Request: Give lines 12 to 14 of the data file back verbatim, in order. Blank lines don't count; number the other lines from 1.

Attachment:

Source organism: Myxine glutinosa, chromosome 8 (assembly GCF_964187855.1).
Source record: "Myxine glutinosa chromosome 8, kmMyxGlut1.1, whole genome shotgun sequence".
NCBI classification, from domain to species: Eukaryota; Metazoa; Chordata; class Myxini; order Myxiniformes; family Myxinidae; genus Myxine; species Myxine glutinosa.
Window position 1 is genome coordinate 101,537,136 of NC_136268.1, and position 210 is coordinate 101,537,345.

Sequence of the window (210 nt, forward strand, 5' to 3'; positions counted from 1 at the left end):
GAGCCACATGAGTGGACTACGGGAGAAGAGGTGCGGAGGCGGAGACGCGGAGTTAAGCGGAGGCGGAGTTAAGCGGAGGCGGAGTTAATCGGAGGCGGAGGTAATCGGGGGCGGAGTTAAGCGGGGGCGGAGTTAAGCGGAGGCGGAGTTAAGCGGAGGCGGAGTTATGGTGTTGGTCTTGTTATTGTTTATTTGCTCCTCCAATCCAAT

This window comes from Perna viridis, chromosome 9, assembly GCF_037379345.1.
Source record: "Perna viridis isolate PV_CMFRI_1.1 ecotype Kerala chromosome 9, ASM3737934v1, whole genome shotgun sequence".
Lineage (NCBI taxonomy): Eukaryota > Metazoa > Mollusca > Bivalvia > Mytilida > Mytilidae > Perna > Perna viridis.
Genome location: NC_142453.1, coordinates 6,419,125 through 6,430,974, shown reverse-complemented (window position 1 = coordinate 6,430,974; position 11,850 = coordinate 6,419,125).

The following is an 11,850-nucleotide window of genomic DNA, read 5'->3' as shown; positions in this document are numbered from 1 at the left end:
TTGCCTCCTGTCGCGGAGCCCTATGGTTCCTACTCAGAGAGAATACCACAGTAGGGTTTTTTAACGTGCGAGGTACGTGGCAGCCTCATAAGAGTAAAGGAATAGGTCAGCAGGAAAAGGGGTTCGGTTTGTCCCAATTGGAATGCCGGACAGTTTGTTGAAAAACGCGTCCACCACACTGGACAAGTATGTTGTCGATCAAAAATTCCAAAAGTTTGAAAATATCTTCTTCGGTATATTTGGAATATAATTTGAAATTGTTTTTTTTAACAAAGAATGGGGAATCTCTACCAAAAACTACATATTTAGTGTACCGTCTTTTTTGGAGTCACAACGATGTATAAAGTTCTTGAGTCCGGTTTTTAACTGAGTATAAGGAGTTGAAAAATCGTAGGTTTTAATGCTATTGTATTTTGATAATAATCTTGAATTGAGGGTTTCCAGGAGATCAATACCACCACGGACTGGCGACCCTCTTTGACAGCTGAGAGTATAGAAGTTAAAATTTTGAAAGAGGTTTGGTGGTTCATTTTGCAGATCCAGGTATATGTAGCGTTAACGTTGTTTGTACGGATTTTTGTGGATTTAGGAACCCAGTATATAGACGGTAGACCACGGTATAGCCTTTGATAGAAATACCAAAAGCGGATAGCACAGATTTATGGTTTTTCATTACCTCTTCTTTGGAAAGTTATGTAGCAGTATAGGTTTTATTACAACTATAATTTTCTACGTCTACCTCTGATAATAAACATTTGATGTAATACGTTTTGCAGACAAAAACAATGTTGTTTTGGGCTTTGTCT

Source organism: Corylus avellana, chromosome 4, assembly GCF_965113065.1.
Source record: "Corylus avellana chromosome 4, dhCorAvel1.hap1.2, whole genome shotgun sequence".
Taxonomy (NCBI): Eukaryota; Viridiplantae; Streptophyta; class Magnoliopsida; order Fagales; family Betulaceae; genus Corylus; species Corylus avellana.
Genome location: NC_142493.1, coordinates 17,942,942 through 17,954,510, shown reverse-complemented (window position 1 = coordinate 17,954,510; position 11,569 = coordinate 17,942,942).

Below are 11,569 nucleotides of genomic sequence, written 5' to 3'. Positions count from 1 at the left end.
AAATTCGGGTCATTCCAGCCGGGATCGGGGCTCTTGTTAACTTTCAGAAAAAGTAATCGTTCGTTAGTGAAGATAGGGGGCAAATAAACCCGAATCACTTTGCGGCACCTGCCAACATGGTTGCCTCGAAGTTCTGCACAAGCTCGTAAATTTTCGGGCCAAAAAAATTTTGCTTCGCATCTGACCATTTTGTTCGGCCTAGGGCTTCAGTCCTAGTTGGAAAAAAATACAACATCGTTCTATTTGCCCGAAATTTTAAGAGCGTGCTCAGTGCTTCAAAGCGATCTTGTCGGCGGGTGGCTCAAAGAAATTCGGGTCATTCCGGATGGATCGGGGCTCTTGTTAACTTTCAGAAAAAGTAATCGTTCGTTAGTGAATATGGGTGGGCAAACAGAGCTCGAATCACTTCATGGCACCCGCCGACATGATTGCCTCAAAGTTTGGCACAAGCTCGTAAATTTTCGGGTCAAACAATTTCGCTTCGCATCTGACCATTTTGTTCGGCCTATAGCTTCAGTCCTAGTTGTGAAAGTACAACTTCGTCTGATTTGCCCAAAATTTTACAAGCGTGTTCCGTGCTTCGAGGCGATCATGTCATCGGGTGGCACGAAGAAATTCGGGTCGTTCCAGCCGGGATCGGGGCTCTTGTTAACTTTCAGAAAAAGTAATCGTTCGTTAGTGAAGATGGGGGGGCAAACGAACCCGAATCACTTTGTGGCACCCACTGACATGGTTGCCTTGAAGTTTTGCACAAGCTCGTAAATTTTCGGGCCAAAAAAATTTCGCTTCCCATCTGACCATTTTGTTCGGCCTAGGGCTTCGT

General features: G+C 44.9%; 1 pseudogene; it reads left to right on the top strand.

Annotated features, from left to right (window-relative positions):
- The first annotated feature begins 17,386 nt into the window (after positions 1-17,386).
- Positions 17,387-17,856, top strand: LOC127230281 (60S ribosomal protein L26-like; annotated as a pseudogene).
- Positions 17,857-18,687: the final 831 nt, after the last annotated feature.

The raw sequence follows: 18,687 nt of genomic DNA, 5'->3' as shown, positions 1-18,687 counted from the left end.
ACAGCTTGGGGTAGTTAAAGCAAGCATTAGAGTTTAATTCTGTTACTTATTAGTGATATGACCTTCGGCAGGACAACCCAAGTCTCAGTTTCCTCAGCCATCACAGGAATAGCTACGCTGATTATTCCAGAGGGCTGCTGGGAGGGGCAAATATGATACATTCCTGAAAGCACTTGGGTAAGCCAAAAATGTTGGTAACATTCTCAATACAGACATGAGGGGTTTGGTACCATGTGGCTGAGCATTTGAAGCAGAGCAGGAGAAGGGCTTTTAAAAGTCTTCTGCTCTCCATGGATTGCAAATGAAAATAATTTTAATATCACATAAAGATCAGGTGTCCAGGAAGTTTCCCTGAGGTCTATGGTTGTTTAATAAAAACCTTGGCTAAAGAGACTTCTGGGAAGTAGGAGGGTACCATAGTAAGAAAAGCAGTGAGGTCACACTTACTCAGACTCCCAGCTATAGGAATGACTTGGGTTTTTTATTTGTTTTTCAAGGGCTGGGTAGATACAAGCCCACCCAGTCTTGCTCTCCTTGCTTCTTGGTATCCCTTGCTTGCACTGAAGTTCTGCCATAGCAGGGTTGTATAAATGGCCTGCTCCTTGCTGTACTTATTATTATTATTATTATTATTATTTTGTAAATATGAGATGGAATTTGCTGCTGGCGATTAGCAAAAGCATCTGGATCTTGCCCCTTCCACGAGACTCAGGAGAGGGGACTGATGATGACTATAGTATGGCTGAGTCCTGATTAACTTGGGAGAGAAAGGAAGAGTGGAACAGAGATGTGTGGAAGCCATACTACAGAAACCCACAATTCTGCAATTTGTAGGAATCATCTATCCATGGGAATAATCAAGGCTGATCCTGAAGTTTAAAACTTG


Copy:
TTGCCTCCTGTCGCGGAGCCCTATGGTTCCTACTCAGAGAGAATACCACAGTAGGGTTTTTTAACGTGCGAGGTACGTGGCAGCCTCATAAGAGTAAAGGAATAGGTCAGCAGGAAAAGGGGTTCGGTTTGTCCCAATTGGAATGCCGGACAGTTTGTTGAAAAACGCGTCCACCACACTGGACAAGTATGTTGTCGATCAAAAATTCCAAAAGTTTGAAAATATCTTCTTCGGTATATTTGGAATATAATTTGAAATTGTTTTTTTTAACAAAGAATGGGGAATCTCTACCAAAAACTACATATTTAGTGTACCGTCTTTTTTGGAGTCACAACGATGTATAAAGTTCTTGAGTCCGGTTTTTAACTGAGTATAAGGAGTTGAAAAATCGTAGGTTTTAATGCTATTGTATTTTGATAATAATCTTGAATTGAGGGTTTCCAGGAGATCAATACCACCACGGACTGGCGACCCTCTTTGACAGCTGAGAGTATAGAAGTTAAAATTTTGAAAGAGGTTTGGTGGTTCATTTTGCAGATCCAGGTATATGTAGCGTTAACGTTGTTTGTACGGATTTTTGTGGATTTAGGAACCCAGTATATAGACGGTAGACCACGGTATAGCCTTTGATAGAAATACCAAAAGCGGATAGCACAGATTTATGGTTTTTCATTACCTCTTCTTTGGAAAGTTATGTAGCAGTATAGGTTTTATTACAACTATAATTTTCTACGTCTACCTCTGATAATAAACATTTGATGTAATACGTTTTGCAGACAAAAACAATGTTGTTTTGGGCTTTGTCT

Source organism: Corylus avellana, chromosome 4, assembly GCF_965113065.1.
Source record: "Corylus avellana chromosome 4, dhCorAvel1.hap1.2, whole genome shotgun sequence".